The Hidden Relationship Between Stress and Weight Gain
Stress often prompts people to respond in unhealthy ways such as drinking alcohol, eating poorly, or becoming physically inactive. (How can I find time to exercise when I need to work so much to finish this deadline?) These unhealthy coping mechanisms damage the body in addition to the wear and tear of the stress itself.
Many people, when under stress, reach for “comfort foods.” According to a 2008 survey, 48 percent of Americans reported overeating or eating unhealthy foods when stressed. People who are stressed are also more likely to engage in binge eating. Perhaps this is why “desserts” is “stressed” spelled backwards!
Excessive eating due to stress may be one of the reasons that at least 64 percent of adults in the United States are overweight and 26.1 percent are obese, according to the Centers for Disease Control and Prevention. Obesity is defined as being more than 20 percent above your ideal body weight.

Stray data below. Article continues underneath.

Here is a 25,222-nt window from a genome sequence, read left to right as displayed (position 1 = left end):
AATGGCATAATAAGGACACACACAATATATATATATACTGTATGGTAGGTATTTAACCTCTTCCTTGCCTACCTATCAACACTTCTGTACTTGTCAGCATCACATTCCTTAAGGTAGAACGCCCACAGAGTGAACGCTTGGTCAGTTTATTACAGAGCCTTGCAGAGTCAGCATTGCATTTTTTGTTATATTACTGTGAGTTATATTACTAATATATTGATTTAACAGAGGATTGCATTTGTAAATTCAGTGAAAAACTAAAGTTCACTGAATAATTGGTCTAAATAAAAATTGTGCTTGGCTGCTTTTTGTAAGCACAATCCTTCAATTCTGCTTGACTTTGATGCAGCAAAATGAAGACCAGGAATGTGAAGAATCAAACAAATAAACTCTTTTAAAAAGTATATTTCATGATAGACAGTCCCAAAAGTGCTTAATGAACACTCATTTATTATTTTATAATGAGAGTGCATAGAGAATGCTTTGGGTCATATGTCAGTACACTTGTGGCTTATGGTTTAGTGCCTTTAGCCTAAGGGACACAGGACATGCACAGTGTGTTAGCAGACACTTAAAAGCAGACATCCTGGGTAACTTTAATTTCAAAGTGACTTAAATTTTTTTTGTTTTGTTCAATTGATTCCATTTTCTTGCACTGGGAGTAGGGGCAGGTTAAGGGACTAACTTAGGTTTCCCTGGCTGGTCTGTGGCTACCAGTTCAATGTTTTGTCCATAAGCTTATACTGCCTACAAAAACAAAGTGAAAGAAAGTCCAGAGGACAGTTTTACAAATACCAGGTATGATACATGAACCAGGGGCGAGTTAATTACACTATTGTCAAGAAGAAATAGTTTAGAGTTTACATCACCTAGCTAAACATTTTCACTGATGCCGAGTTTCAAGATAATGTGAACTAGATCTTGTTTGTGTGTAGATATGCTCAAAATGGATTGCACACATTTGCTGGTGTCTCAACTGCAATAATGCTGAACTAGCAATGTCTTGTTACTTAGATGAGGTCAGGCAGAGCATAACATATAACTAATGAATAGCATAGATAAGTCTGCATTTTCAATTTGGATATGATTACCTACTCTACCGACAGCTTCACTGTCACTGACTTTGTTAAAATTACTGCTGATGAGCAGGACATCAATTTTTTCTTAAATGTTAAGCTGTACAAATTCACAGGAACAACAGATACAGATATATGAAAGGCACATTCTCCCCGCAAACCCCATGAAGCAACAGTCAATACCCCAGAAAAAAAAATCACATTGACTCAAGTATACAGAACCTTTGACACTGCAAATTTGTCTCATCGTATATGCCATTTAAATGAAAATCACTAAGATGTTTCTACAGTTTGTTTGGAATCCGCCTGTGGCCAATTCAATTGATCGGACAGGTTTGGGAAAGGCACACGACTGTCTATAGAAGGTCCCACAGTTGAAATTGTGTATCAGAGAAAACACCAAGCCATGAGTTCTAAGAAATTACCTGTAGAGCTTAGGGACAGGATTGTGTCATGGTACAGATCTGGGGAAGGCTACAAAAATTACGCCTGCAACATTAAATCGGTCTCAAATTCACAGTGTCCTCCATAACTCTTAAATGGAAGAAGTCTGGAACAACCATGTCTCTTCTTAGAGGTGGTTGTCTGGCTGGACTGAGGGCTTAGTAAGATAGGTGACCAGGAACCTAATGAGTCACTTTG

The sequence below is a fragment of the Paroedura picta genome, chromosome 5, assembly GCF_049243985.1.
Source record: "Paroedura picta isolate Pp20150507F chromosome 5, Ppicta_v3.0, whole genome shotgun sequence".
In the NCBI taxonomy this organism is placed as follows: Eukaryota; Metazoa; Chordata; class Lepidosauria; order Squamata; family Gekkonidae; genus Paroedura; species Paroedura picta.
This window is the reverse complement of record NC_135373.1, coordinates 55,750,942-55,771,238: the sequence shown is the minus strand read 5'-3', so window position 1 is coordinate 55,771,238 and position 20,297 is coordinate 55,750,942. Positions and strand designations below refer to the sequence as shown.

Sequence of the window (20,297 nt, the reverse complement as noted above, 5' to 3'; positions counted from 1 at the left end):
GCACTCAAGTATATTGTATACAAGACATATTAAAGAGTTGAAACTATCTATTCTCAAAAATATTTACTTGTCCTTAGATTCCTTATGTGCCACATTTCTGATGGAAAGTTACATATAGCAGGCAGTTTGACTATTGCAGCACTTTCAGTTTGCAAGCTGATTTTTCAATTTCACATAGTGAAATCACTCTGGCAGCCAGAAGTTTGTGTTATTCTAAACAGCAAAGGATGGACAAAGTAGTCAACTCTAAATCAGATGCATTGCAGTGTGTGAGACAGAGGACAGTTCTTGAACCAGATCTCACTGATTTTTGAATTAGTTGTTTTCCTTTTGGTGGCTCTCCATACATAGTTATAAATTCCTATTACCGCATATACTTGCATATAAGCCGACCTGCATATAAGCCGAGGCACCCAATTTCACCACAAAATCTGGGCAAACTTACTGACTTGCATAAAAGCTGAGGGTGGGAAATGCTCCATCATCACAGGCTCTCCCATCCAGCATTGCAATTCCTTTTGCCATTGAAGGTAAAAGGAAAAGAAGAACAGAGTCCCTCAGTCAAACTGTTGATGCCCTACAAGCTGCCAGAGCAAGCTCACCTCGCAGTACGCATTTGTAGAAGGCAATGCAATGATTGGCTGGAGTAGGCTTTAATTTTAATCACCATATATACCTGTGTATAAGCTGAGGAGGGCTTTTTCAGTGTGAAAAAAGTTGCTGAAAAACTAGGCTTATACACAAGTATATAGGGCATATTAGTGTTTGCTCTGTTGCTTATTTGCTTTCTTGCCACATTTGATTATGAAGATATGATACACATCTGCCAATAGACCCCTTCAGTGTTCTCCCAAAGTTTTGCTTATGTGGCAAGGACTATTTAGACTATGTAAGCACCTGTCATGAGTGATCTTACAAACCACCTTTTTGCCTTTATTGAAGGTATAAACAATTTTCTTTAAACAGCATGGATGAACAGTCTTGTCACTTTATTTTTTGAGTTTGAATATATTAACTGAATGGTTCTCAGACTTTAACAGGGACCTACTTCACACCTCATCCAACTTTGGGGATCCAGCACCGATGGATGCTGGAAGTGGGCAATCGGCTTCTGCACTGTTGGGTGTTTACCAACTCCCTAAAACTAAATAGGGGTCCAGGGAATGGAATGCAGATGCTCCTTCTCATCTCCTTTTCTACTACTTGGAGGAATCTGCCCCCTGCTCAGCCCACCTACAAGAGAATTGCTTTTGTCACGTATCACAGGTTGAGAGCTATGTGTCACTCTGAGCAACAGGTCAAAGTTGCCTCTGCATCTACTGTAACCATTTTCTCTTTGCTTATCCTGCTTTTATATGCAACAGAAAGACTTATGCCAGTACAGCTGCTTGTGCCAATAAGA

Several years ago, when I was going through a very stressful time, I found myself reaching for anything crunchy and salty, such as potato chips, Doritos or almonds. It wasn’t that I was hungry; I just found it relaxing to eat a tasty, crunchy snack. Yet I had somehow convinced myself that I was really hungry. Even though it wasn’t that healthy, I would rationalize my unhealthy food choices by saying, “I deserve a yummy treat for having to deal with all of these pressures.”
When I began studying stress management, I learned that I could substitute something healthy such as air popped popcorn or low fat pretzels. I also began taking 10 minute walks around the block. Getting fresh air and a little exercise calmed me down and elevated my mood. I found I wasn’t so tempted to eat unhealthy foods.
When you are under stress, what “comfort foods” are you tempted to reach for? Have you been able to find a healthier snack or a healthy stress reducing activity as a substitute? Share your experience in the box below.